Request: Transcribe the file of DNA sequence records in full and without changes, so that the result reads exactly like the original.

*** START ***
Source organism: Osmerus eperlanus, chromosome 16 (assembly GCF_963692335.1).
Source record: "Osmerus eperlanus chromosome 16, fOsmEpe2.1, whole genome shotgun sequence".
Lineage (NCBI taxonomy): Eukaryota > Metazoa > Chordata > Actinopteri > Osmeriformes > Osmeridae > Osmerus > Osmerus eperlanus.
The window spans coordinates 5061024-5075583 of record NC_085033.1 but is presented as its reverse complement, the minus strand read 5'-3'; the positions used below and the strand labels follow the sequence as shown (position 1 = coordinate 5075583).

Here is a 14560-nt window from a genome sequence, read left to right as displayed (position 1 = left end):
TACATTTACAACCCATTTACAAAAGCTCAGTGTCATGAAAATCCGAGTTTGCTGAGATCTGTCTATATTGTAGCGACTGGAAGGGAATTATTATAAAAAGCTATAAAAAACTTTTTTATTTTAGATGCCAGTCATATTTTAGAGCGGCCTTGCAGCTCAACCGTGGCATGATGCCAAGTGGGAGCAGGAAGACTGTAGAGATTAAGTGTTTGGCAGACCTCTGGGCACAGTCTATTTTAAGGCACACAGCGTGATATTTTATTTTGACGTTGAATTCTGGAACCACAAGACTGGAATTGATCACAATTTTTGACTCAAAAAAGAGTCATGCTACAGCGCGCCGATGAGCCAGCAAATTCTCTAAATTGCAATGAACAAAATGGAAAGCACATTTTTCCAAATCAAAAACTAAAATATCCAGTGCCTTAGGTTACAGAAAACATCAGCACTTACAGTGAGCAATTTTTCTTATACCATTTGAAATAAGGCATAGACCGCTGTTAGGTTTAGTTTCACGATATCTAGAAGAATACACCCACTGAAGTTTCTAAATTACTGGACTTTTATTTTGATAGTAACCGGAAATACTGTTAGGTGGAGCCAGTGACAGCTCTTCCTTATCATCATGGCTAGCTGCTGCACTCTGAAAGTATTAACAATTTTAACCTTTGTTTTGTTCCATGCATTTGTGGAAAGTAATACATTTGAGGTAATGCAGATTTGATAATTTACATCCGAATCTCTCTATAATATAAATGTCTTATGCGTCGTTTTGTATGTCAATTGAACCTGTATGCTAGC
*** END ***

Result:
Source organism: Osmerus eperlanus, chromosome 16 (assembly GCF_963692335.1).
Source record: "Osmerus eperlanus chromosome 16, fOsmEpe2.1, whole genome shotgun sequence".
Lineage (NCBI taxonomy): Eukaryota > Metazoa > Chordata > Actinopteri > Osmeriformes > Osmeridae > Osmerus > Osmerus eperlanus.
The window spans coordinates 5061024-5075583 of record NC_085033.1 but is presented as its reverse complement, the minus strand read 5'-3'; the positions used below and the strand labels follow the sequence as shown (position 1 = coordinate 5075583).

Here is a 14560-nt window from a genome sequence, read left to right as displayed (position 1 = left end):
TACATTTACAACCCATTTACAAAAGCTCAGTGTCATGAAAATCCGAGTTTGCTGAGATCTGTCTATATTGTAGCGACTGGAAGGGAATTATTATAAAAAGCTATAAAAAACTTTTTTATTTTAGATGCCAGTCATATTTTAGAGCGGCCTTGCAGCTCAACCGTGGCATGATGCCAAGTGGGAGCAGGAAGACTGTAGAGATTAAGTGTTTGGCAGACCTCTGGGCACAGTCTATTTTAAGGCACACAGCGTGATATTTTATTTTGACGTTGAATTCTGGAACCACAAGACTGGAATTGATCACAATTTTTGACTCAAAAAAGAGTCATGCTACAGCGCGCCGATGAGCCAGCAAATTCTCTAAATTGCAATGAACAAAATGGAAAGCACATTTTTCCAAATCAAAAACTAAAATATCCAGTGCCTTAGGTTACAGAAAACATCAGCACTTACAGTGAGCAATTTTTCTTATACCATTTGAAATAAGGCATAGACCGCTGTTAGGTTTAGTTTCACGATATCTAGAAGAATACACCCACTGAAGTTTCTAAATTACTGGACTTTTATTTTGATAGTAACCGGAAATACTGTTAGGTGGAGCCAGTGACAGCTCTTCCTTATCATCATGGCTAGCTGCTGCACTCTGAAAGTATTAACAATTTTAACCTTTGTTTTGTTCCATGCATTTGTGGAAAGTAATACATTTGAGGTAATGCAGATTTGATAATTTACATCCGAATCTCTCTATAATATAAATGTCTTATGCGTCGTTTTGTATGTCAATTGAACCTGTATGCTAGC